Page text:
Picture this scenario: your website rankings have taken a sudden and significant dive. Your position may have fallen by several spots or even disappeared entirely from the top 100. You feel nervous and start to panic, but don’t worry; this is a typical occurrence in the world of SEO. The critical thing is to stay calm and have a checklist to determine the problem’s root cause.
The first step is always to verify if your ranking tracking tool is accurate, as it may have technical issues. You can also check your website’s analytics suite and Google Search Console to confirm if there has been a genuine drop in rankings and organic traffic.
If you still see signs of a ranking drop, you need to assess the situation’s impact by listing all the search queries affected by the drop. It would help if you noted what cluster the query belonged to, its old and new rankings, the URL and content type that was ranking, and whether the page was indexable. This process will help you see the patterns and identify the sections of your website that are most impacted. You can use a template to facilitate this process.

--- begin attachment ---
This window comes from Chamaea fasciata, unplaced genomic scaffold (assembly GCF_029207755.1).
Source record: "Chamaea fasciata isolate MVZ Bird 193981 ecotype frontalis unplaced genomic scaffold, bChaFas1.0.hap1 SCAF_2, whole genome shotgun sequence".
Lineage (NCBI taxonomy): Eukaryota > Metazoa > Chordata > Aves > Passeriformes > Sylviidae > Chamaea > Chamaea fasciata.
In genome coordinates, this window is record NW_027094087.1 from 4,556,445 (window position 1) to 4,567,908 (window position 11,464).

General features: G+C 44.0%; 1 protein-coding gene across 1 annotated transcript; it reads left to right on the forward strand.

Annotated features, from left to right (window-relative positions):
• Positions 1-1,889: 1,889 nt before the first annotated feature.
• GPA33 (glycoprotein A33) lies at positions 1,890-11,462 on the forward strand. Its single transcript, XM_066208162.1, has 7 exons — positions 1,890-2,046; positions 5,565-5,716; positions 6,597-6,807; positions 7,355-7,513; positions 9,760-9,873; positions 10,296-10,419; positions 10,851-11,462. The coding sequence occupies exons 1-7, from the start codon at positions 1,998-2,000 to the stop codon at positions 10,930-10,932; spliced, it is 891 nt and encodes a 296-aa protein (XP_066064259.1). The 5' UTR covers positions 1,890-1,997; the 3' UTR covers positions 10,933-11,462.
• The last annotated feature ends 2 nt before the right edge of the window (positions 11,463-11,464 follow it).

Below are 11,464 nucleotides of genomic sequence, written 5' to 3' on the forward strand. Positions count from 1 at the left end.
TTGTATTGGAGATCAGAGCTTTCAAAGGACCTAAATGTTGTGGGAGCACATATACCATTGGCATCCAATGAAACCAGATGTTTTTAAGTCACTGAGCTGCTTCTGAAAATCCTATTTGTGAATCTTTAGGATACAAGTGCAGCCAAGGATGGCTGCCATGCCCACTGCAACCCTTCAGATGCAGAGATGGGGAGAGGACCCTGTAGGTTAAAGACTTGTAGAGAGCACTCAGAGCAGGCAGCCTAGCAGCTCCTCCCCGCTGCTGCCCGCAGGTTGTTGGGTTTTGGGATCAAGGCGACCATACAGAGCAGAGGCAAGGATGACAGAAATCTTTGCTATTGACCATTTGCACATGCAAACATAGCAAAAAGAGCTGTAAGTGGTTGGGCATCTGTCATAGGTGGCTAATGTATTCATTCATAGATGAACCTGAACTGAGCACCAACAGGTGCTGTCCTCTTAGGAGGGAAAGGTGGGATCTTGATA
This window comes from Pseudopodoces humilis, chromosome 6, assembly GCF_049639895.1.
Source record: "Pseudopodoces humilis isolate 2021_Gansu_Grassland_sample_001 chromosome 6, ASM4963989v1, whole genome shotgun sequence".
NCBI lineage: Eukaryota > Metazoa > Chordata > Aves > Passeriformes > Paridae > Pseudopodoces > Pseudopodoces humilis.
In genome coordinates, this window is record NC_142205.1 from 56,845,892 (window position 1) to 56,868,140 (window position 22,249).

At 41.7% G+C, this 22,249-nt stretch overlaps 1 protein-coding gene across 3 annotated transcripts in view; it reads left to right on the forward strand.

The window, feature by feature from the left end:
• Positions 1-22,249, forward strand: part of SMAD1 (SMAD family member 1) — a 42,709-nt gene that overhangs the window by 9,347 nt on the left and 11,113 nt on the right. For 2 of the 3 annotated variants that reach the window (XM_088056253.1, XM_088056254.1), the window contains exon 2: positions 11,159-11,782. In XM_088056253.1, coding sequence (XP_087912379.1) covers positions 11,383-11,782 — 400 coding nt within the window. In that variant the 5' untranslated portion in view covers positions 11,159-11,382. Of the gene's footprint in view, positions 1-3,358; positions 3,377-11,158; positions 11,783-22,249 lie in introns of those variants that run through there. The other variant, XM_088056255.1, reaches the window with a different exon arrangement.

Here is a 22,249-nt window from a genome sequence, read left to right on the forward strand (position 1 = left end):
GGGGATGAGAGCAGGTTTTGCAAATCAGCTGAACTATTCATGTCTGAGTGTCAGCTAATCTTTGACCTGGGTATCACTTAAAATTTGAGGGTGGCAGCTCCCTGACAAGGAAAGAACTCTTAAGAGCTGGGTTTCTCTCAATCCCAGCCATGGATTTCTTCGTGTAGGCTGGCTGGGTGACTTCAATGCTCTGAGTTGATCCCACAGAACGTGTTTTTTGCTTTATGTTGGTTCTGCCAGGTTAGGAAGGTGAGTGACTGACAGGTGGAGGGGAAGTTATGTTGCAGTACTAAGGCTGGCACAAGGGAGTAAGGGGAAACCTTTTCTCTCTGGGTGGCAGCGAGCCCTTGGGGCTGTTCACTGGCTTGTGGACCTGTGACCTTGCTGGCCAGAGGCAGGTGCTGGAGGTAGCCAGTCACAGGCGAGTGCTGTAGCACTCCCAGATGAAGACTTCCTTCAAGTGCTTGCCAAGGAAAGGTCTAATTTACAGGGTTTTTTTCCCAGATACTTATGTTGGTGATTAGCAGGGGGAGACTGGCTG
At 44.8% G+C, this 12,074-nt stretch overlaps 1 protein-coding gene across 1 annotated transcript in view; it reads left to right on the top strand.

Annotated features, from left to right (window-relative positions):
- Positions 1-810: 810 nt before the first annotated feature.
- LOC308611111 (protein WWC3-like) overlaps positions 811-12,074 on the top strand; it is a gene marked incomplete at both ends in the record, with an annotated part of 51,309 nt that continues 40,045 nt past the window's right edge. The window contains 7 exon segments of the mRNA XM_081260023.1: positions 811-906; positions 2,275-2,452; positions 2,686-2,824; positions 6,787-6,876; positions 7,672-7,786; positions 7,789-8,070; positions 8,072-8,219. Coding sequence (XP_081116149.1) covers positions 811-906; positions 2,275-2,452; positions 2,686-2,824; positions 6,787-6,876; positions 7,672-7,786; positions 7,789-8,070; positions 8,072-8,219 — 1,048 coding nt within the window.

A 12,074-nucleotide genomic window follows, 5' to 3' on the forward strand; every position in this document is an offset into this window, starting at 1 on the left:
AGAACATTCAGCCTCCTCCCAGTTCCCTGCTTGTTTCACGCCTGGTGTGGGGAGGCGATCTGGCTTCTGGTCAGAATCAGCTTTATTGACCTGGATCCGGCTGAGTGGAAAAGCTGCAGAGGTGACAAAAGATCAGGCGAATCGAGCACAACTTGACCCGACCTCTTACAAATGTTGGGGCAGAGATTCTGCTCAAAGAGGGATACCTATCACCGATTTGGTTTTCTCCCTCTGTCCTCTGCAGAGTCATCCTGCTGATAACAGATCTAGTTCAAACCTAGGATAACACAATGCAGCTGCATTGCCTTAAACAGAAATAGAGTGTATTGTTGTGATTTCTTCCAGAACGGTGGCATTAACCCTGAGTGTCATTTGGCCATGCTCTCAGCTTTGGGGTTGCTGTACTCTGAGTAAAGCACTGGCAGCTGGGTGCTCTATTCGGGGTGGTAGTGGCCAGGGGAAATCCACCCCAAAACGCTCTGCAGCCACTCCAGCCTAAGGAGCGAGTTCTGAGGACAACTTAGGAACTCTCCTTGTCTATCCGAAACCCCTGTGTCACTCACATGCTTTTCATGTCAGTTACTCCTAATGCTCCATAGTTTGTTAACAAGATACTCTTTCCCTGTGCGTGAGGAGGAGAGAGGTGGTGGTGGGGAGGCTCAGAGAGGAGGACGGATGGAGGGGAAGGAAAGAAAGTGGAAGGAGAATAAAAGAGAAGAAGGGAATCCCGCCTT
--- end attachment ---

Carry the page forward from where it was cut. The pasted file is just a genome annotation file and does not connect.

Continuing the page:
One of the common reasons for ranking drops is significant changes made to a website, such as a redesign or content overhaul. Therefore, asking your team and agency if they have made any high-impact changes is crucial. It’s also essential to check project management software and code repositories for related activities. Remember not to panic and check your change logs before attributing the drop to algorithm updates or penalties.
If your website rankings are essential to your business, you should monitor it for on-page SEO changes using a monitoring tool that distinguishes between technical and content changes. Technological changes may affect the entire website, while content changes often only affect specific pages. By following these steps, you can quickly diagnose and address the underlying issue causing the ranking drop.
Ensure that your website is still being crawled and appropriately indexed by search engines after a sudden drop in rankings.
To do this, conduct a website crawl and check for any changes in the following technical areas:
- HTTP status codes: Verify that your pages are still returning HTTP status 200 and that redirects are still in place.